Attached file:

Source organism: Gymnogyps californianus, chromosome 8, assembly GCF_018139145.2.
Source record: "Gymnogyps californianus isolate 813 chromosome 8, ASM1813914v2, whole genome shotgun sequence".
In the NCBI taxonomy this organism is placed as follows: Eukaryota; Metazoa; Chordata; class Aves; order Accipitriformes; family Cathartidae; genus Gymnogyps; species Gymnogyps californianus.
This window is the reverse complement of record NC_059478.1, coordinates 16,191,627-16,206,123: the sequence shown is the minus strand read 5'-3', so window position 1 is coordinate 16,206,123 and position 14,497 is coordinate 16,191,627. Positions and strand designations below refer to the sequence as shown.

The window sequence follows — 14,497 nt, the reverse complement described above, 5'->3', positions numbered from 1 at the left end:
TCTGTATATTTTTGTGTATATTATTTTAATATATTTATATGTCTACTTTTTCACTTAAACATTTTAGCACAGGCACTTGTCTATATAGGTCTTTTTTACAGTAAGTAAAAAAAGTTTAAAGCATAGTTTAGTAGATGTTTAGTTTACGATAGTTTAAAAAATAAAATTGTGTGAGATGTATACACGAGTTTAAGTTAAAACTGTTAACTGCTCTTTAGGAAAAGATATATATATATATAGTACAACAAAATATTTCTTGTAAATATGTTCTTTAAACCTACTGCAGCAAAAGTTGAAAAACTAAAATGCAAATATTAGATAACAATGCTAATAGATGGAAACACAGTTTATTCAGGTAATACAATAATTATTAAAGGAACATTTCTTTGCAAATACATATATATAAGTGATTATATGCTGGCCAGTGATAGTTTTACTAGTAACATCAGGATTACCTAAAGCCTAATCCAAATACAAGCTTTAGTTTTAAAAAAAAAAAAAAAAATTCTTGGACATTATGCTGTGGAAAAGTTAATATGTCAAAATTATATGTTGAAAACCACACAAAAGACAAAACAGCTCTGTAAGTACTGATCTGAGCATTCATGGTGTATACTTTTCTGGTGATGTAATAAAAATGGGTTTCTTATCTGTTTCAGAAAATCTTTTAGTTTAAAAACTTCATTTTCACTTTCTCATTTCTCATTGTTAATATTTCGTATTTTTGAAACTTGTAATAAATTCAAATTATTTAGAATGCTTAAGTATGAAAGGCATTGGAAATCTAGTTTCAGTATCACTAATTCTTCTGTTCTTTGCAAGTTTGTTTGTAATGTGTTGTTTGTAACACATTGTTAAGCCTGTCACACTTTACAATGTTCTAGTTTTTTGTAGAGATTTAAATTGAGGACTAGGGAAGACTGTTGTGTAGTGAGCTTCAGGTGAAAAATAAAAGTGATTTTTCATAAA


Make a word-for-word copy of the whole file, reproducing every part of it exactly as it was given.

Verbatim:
Source organism: Gymnogyps californianus, chromosome 8, assembly GCF_018139145.2.
Source record: "Gymnogyps californianus isolate 813 chromosome 8, ASM1813914v2, whole genome shotgun sequence".
In the NCBI taxonomy this organism is placed as follows: Eukaryota; Metazoa; Chordata; class Aves; order Accipitriformes; family Cathartidae; genus Gymnogyps; species Gymnogyps californianus.
This window is the reverse complement of record NC_059478.1, coordinates 16,191,627-16,206,123: the sequence shown is the minus strand read 5'-3', so window position 1 is coordinate 16,206,123 and position 14,497 is coordinate 16,191,627. Positions and strand designations below refer to the sequence as shown.

The window sequence follows — 14,497 nt, the reverse complement described above, 5'->3', positions numbered from 1 at the left end:
TCTGTATATTTTTGTGTATATTATTTTAATATATTTATATGTCTACTTTTTCACTTAAACATTTTAGCACAGGCACTTGTCTATATAGGTCTTTTTTACAGTAAGTAAAAAAAGTTTAAAGCATAGTTTAGTAGATGTTTAGTTTACGATAGTTTAAAAAATAAAATTGTGTGAGATGTATACACGAGTTTAAGTTAAAACTGTTAACTGCTCTTTAGGAAAAGATATATATATATATAGTACAACAAAATATTTCTTGTAAATATGTTCTTTAAACCTACTGCAGCAAAAGTTGAAAAACTAAAATGCAAATATTAGATAACAATGCTAATAGATGGAAACACAGTTTATTCAGGTAATACAATAATTATTAAAGGAACATTTCTTTGCAAATACATATATATAAGTGATTATATGCTGGCCAGTGATAGTTTTACTAGTAACATCAGGATTACCTAAAGCCTAATCCAAATACAAGCTTTAGTTTTAAAAAAAAAAAAAAAAATTCTTGGACATTATGCTGTGGAAAAGTTAATATGTCAAAATTATATGTTGAAAACCACACAAAAGACAAAACAGCTCTGTAAGTACTGATCTGAGCATTCATGGTGTATACTTTTCTGGTGATGTAATAAAAATGGGTTTCTTATCTGTTTCAGAAAATCTTTTAGTTTAAAAACTTCATTTTCACTTTCTCATTTCTCATTGTTAATATTTCGTATTTTTGAAACTTGTAATAAATTCAAATTATTTAGAATGCTTAAGTATGAAAGGCATTGGAAATCTAGTTTCAGTATCACTAATTCTTCTGTTCTTTGCAAGTTTGTTTGTAATGTGTTGTTTGTAACACATTGTTAAGCCTGTCACACTTTACAATGTTCTAGTTTTTTGTAGAGATTTAAATTGAGGACTAGGGAAGACTGTTGTGTAGTGAGCTTCAGGTGAAAAATAAAAGTGATTTTTCATAAA